Non-Classical Careers: Booking Gigs

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Are you interested in breaking into a new genre of local music but don’t know where to start? Do you want to play indie rock, country, punk, metal, blues, ska, rockabilly, folk, zydeco, Celtic, funk, bluegrass or create something new? Have you been mainly a classical player or perhaps even jazz player and want to expand? Here is a short list of ways to get started in your local scene:

1. To play shows or find band mates, you have to go to shows. 

Don’t expect good results just from answering an ad on Craigslist. You have to put yourself out there and be part of the community. You need to meet people who already play the genre you are interested in. Don’t be a wallflower! Join a jam session, talk to the bands, compliment something about their set, and casually drop into conversation that you play an instrument and what it is. You never know; one of these bands might be looking for a violin, cello or upright bass player to flush out their sound.

2.  You will not be booked just because you can play. You will be booked based on what you know, or rather who knows you. 

Even after you have people to play with, you need to continue networking within the community. Talent helps but it’s not the determining factor. Actually, I think that’s a rule for life. Make sure that you are going to at least one show a week and that you are sticking to a genre and not just going to random shows that don’t connect with your vision. If you want people to invest in you, you first have to invest in them and the community. Have a good time, make some friends, connect on social media, and don’t give up.

3. Not every non-classical musician reads music. Get comfortable with improvising.  

A lot of genres outside of classical are about improvising around the skeleton of a song idea instead of playing a part that is written down. There are other kinds of music notation; in country they have the Nashville number system, in jazz they sometimes have chord charts, and rock songs can be created in a group setting and then performed immediately. Those systems provide a guide but it is up to the players to get creative. Remember that a lot of musical styles outside of classical were created by the working class who couldn’t afford an education in classical music and theory. That folk spirit is still very much alive in these genres and you must learn to play with your ears by both listening to the music and listening to your band mates.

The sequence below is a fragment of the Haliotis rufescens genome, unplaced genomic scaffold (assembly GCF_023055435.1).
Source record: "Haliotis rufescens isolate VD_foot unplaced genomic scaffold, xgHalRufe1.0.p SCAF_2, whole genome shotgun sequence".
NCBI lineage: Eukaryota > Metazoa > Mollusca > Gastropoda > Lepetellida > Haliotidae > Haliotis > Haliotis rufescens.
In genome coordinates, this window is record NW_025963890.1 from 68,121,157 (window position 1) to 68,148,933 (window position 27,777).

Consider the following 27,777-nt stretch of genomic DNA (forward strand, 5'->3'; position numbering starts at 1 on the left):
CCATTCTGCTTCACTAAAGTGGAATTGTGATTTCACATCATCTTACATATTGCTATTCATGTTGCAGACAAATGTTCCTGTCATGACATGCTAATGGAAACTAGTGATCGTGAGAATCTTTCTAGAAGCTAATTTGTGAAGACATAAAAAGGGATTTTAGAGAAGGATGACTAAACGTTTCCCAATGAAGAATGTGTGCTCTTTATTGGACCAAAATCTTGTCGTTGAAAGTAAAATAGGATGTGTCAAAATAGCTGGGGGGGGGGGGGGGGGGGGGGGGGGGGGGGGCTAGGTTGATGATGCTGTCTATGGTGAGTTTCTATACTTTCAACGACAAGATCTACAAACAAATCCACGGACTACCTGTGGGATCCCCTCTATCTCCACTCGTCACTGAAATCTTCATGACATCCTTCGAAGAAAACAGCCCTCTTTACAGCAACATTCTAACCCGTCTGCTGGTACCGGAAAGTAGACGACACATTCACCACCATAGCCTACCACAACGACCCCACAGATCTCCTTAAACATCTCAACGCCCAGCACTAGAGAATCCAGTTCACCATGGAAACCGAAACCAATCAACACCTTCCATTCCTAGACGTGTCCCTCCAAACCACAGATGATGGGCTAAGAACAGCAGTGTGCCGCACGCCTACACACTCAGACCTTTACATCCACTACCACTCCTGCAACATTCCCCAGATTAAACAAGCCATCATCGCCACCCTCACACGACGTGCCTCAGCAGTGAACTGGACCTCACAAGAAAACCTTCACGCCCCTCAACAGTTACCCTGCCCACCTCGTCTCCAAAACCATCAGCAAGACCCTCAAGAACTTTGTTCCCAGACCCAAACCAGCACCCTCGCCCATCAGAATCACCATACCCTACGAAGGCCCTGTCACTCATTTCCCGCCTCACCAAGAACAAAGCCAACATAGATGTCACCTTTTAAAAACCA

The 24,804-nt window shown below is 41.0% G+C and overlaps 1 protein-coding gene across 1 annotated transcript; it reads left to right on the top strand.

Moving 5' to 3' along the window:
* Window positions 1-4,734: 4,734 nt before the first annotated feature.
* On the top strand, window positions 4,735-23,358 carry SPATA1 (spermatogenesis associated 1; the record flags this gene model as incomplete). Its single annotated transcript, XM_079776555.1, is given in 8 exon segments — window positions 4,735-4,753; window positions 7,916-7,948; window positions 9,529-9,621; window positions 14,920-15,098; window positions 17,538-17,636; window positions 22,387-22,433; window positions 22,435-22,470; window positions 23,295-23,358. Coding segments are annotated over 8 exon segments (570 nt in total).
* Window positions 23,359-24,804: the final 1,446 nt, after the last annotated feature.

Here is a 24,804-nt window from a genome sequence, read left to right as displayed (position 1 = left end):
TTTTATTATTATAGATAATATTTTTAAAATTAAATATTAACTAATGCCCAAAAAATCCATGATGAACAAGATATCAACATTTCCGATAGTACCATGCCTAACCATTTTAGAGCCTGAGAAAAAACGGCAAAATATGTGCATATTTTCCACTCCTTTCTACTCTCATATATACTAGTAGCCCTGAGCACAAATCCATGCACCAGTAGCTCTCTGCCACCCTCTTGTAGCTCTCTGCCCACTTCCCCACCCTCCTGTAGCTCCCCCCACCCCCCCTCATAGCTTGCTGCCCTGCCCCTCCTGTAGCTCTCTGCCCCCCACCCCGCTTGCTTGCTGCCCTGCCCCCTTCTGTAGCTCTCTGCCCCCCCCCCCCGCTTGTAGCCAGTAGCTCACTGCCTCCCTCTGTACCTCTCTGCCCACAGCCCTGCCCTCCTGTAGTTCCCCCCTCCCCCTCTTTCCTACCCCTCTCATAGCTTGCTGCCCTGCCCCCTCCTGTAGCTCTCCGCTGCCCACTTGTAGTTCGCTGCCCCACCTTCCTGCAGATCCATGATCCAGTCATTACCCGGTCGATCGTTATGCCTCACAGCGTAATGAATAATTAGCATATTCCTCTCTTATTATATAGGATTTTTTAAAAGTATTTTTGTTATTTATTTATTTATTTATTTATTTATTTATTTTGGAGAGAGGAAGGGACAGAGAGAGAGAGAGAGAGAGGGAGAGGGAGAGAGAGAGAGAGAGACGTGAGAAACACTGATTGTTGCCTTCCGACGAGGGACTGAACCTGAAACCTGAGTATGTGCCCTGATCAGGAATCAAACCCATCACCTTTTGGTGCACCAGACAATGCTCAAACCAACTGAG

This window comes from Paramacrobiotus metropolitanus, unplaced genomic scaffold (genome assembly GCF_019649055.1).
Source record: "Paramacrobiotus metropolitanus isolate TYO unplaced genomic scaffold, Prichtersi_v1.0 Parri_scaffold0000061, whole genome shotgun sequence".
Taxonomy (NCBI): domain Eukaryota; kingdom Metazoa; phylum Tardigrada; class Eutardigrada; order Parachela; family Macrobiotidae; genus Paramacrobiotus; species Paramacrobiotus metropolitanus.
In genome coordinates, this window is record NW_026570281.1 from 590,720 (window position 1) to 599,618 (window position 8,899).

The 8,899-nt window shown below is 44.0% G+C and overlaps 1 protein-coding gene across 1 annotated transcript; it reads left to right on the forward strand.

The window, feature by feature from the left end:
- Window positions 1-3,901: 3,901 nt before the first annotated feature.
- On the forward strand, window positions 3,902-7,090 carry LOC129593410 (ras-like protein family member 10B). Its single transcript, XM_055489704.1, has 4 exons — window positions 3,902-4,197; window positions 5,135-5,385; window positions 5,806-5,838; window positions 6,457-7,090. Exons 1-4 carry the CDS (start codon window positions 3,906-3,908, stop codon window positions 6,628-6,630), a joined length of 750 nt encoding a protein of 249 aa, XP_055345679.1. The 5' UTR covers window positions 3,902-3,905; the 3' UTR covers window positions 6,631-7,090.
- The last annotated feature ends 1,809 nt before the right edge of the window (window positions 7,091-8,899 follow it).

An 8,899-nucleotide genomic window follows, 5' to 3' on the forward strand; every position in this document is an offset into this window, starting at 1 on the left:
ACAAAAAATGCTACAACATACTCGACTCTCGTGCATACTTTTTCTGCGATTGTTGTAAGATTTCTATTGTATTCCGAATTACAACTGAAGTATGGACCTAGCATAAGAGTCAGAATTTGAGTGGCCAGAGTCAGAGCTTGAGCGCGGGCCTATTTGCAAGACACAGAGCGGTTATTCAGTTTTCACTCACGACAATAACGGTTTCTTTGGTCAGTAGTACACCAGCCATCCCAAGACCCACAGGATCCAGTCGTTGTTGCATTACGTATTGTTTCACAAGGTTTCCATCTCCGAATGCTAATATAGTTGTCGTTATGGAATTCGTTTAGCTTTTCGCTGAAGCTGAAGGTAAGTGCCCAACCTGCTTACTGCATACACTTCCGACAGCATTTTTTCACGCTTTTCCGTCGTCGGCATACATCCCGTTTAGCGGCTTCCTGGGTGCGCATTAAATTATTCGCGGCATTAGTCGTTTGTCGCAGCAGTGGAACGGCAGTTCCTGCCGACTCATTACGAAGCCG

4. You are going to go further if you can play both acoustic and electric. 

Sure, in traditional bluegrass and Celtic music it is generally frowned up on to use an electric instrument. However, many of these traditional genres are becoming more progressive by adding electric instruments and many other genres (such as rock) almost always require electric instruments. If you have the ability to play acoustically and electrically you will have more options, especially if you want to join an indie rock band or play in a band with drums and other electric instruments.

5. When you go to shows, BRING EARPLUGS. 

I can hear you say, “But it’s a solo acoustic guitar act. It can’t be that loud.” Then you get to the show and they run that acoustic guitar through a distortion pedal with 12 loop pedals that spiral out into a deafening wash of noise that will follow you to sleep that night. If you see a drum kit or a guitar, put the earplugs in.

6. When you didn’t pay a cover fee and someone says “We are taking donations for the bands….”

Put at least $5 in. A “cover” is what a bar would charge for admittance. When you go to an independent show, there may not be a “cover” but instead a “donation.” This isn’t considered an option–this is often the only compensation a musician might receive for their performance! You could be in their shoes one day, so pay it forward.

7. Are you at least 21 years old?

This can make a big difference as a lot of places, especially in the city, only allow people over 21. If you are under 21, you will have to get creative. Trust me, there is an all-ages show somewhere out there and, more often then not, it’s happening in the basement of a church, apartment, art gallery or VFW hall. Most of these shows will not be clearly posted , so you are going to need to do some sleuthing.

If you are in a city the answer is easy: Find places where the art kids hang out and make friends. Go to an independent record store, bookstore, or coffee shop and get a job there if you can. If you can’t, then become a frequent customer. Once there, you will be able to immerse yourself in new information.

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Copyright © 2016 · All Rights Reserved · Amer Koudsi

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